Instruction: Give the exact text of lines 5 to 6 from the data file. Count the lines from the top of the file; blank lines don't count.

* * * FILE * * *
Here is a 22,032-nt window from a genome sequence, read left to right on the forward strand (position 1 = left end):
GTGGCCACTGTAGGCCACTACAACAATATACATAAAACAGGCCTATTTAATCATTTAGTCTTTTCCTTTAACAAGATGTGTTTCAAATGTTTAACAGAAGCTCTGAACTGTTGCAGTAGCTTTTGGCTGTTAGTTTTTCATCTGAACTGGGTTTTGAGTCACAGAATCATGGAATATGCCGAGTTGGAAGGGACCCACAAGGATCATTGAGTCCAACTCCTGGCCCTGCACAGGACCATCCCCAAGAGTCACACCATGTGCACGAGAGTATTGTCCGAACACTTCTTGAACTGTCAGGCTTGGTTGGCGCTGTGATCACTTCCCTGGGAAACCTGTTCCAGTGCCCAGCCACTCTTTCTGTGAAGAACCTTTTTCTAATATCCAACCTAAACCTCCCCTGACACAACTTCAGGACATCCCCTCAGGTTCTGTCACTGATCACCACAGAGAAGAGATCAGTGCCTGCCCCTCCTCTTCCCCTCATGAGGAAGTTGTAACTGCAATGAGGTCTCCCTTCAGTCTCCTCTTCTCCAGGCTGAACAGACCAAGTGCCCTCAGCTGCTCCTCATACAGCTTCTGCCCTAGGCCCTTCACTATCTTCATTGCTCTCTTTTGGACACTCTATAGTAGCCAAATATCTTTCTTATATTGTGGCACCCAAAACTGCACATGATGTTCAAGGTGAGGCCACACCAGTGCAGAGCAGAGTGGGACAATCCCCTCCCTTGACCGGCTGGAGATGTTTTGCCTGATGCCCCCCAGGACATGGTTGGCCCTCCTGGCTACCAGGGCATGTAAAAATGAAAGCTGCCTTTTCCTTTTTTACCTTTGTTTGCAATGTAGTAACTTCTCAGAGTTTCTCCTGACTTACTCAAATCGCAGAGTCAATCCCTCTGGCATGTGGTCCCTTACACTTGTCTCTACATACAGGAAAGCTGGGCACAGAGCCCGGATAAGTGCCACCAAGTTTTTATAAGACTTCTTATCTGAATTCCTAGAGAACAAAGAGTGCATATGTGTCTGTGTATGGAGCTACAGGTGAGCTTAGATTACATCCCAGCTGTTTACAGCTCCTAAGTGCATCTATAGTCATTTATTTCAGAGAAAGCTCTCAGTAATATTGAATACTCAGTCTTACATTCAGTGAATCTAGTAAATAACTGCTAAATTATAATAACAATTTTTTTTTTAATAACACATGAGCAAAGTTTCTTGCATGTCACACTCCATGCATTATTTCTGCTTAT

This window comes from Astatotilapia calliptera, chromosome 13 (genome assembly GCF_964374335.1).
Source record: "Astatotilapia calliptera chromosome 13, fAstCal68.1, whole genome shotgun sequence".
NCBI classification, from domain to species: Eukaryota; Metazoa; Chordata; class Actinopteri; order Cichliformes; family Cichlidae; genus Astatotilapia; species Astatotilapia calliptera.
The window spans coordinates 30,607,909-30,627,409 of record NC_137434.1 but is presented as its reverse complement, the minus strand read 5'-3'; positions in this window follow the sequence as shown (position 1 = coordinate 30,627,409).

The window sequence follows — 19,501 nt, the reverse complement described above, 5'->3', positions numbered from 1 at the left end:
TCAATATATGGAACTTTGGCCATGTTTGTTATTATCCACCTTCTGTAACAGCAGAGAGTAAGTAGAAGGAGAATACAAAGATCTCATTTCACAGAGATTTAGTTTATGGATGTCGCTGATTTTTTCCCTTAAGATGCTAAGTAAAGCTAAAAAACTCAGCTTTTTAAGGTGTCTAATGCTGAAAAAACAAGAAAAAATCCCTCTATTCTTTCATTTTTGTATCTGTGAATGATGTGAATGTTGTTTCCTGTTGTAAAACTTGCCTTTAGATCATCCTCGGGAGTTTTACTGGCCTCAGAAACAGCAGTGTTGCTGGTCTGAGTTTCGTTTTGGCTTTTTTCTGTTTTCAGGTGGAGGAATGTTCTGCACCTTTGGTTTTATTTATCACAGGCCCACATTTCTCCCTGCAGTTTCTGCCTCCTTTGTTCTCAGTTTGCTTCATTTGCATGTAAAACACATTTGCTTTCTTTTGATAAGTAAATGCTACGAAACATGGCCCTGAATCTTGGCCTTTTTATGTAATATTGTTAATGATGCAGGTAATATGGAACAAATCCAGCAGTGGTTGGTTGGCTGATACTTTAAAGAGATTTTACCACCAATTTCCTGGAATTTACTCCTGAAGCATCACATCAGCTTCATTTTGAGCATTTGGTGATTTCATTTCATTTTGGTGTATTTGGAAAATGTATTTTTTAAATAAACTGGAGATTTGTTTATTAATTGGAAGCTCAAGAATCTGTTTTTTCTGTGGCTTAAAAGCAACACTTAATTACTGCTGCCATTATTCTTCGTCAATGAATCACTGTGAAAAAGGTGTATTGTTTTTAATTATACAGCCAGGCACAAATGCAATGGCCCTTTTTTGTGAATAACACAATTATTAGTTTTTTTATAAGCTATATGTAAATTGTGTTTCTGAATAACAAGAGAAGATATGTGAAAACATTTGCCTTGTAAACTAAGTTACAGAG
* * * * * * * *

NCBI classification, from domain to species: Eukaryota; Metazoa; Chordata; class Actinopteri; order Cichliformes; family Cichlidae; genus Astatotilapia; species Astatotilapia calliptera.
The window spans coordinates 30,607,909-30,627,409 of record NC_137434.1 but is presented as its reverse complement, the minus strand read 5'-3'; positions in this window follow the sequence as shown (position 1 = coordinate 30,627,409).